OOS 35-7
Bacterial adaptation to sublethal antibiotic gradients can change the ecological properties of multitrophic microbial communities

Tuesday, August 11, 2015: 3:40 PM
337, Baltimore Convention Center
Laura Melissa Guzman, Zoology, University of British Columbia, Vancouver, BC, Canada
Ville Friman, Biology, University of York, York, United Kingdom
Daniel Reuman, Ecology and Evolutionary Biology, University of Kansas, Lawrence, KS
Thomas Bell, Imperial College London, Ascot, United Kingdom

Antibiotics leak constantly into environments due to widespread use in agriculture and human therapy. Although sublethal concentrations are well known to select for antibiotic resistant bacteria, little is known about how bacterial evolution cascades through food webs, having indirect effect on species not directly affected by antibiotics.

We were interested in answering questions regarding to the selection of sublethal antibiotic concentrations on food webs consisted of bacterial prey and two protist and one phage enemy. We used fully factorial design and modified the mean, variance and autocorrelation structure of the antibiotic concentration in multi-habitat-patch communities that were connected or unconnected via migration in different treatments. We quantified species population dynamics continuously during the experiment and measured how bacterial fitness responded to the antibiotic and to all enemies at the end of the experiment.

We concentrated on answering four broad questions. First, does spatial and temporal variation in sublethal antibiotic concentration select for bacteria with increased growth in the presence of antibiotics? Second, do bacteria evolve defences against enemies of the community? Third, does antibiotic selection interact with anti-predatory defence selection? Fourth, does bacterial response to antibiotics reverberate through food webs, having indirect effects on the ecology of whole microbial community?


We found that selection by sublethal antibiotic concentrations affected bacterial adaptation leading to changes in the ecology of multitrophic microbial communities via secondary effect on species not directly affected by antibiotics. Overall, mean antibiotic concentration and migration affected bacterial evolution, while temporal antibiotic fluctuations affected mainly species’ population dynamics. Even though increasing antibiotic concentration initially increased the mortality of the ancestral bacterium, bacteria evolved to grow better in the presence of antibiotics in all of the antibiotic environments. Furthermore, bacteria evolved defences to all enemies and the highest fitness increases both to antibiotics and to protists occurred in the high antibiotic environment, which is indicative of positive pleiotropy. Finally, the ecological changes in enemy communities were clearest in the high antibiotic concentration environment, which had an overall decrease in predator densities, reduced enemy community diversity and increased temporal fluctuations of bacterial and enemy populations.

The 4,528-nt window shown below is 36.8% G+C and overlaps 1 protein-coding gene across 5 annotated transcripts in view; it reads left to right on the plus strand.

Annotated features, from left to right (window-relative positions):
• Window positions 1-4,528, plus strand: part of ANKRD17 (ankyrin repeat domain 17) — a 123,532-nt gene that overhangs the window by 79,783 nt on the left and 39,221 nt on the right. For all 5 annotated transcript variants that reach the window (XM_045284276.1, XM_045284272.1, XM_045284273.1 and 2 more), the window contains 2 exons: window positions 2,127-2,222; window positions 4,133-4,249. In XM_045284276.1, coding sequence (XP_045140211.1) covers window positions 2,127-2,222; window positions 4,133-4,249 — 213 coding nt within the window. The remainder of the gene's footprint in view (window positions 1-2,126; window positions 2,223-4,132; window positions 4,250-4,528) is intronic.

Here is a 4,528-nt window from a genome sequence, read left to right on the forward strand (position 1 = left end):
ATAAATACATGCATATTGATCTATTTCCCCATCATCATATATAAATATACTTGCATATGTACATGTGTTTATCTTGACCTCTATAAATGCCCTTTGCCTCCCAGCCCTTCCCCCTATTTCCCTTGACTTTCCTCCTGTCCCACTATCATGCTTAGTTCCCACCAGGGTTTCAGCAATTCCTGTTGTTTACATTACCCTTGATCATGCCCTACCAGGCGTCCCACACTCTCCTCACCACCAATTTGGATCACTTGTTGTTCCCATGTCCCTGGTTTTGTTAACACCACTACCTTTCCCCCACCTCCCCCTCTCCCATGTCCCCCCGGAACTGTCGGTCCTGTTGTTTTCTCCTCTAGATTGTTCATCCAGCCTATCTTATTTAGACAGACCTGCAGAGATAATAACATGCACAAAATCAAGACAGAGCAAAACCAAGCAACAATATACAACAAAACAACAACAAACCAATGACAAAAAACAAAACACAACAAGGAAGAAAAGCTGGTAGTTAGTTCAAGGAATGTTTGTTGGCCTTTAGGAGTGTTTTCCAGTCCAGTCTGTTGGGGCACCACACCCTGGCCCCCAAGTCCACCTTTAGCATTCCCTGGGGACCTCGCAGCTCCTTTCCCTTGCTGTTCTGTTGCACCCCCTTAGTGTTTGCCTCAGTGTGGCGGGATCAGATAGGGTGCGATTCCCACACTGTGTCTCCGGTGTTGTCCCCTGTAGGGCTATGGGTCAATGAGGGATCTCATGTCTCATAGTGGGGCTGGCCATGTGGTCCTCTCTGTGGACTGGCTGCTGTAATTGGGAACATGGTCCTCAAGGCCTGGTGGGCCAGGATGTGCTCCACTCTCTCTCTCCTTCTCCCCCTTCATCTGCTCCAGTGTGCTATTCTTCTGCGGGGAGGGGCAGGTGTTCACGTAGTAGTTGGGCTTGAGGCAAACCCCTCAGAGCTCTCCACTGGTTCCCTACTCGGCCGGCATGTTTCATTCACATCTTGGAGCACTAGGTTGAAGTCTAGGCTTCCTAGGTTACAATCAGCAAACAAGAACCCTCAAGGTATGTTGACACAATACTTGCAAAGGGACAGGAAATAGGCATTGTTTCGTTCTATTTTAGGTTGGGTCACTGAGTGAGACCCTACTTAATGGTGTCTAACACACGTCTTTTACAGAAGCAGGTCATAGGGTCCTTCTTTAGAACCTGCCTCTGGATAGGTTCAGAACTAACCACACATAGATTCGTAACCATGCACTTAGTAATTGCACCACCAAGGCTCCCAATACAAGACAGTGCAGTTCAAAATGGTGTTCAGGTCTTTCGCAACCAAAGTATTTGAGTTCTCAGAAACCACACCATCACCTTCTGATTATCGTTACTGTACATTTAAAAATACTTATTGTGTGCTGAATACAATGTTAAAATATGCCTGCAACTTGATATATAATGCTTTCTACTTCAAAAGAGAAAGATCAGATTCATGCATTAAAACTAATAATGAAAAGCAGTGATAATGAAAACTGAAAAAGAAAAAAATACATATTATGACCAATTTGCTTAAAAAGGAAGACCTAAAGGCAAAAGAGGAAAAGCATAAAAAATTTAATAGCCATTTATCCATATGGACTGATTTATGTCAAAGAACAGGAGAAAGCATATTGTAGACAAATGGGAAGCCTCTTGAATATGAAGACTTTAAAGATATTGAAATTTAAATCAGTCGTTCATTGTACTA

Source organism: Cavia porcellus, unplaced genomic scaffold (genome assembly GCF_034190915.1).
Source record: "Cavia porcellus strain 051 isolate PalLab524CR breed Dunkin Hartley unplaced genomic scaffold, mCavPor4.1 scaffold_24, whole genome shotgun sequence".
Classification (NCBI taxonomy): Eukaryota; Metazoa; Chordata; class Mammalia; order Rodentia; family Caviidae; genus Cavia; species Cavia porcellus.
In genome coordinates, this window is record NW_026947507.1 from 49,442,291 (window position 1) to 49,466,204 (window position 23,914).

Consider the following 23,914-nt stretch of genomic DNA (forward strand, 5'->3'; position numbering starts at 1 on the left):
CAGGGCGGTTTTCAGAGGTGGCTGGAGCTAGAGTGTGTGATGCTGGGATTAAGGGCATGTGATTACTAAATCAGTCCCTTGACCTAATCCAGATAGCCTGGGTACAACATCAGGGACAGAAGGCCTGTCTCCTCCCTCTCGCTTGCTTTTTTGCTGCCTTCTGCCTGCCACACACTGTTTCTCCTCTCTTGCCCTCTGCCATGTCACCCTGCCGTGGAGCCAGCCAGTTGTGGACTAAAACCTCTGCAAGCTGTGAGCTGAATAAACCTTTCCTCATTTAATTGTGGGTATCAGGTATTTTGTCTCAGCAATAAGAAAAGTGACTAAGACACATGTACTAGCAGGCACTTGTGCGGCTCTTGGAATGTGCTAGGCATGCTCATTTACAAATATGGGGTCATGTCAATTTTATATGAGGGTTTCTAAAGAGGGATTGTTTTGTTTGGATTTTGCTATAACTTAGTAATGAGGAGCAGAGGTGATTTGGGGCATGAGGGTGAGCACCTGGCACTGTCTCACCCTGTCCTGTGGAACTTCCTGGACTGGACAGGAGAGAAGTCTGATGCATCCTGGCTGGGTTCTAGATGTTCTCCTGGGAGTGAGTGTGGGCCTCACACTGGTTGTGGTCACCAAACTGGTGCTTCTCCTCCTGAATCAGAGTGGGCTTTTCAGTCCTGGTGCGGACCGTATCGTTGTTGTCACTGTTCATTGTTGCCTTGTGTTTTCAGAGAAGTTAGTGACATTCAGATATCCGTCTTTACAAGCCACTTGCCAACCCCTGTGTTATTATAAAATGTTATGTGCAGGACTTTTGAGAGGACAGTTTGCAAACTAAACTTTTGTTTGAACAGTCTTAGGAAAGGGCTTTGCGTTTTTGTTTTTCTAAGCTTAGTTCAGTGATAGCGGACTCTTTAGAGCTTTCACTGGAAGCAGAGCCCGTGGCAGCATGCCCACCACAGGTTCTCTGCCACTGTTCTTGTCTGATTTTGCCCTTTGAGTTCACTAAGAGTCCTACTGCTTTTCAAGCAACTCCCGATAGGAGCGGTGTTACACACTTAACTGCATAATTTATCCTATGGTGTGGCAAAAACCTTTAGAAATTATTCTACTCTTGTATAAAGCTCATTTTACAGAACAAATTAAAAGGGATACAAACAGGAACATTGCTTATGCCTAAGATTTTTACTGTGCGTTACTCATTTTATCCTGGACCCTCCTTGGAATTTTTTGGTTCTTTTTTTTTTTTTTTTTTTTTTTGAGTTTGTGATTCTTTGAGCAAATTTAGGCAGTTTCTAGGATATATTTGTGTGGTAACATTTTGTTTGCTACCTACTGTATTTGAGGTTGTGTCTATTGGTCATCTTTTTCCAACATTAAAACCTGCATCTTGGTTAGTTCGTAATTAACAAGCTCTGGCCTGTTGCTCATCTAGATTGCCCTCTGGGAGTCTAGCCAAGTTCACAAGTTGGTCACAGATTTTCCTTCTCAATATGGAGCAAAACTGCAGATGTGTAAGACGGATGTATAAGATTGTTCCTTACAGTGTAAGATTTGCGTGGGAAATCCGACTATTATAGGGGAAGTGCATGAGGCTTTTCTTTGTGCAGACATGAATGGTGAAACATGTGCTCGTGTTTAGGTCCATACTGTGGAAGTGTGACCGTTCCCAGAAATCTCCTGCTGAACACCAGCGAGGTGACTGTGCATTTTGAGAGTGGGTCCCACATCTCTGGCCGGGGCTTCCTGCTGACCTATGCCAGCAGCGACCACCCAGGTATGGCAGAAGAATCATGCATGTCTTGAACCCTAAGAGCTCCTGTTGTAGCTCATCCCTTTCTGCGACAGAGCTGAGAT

Our results show that the presence of natural enemies can modify and even reverse the effects of antibiotics on bacteria, and that antibiotic selection can change the ecological properties of multitrophic microbial communities by having indirect effects on species not directly affected by antibiotics. Leaking of antibiotics could thus have far-reaching, community-wide effects in microbial foodwebs.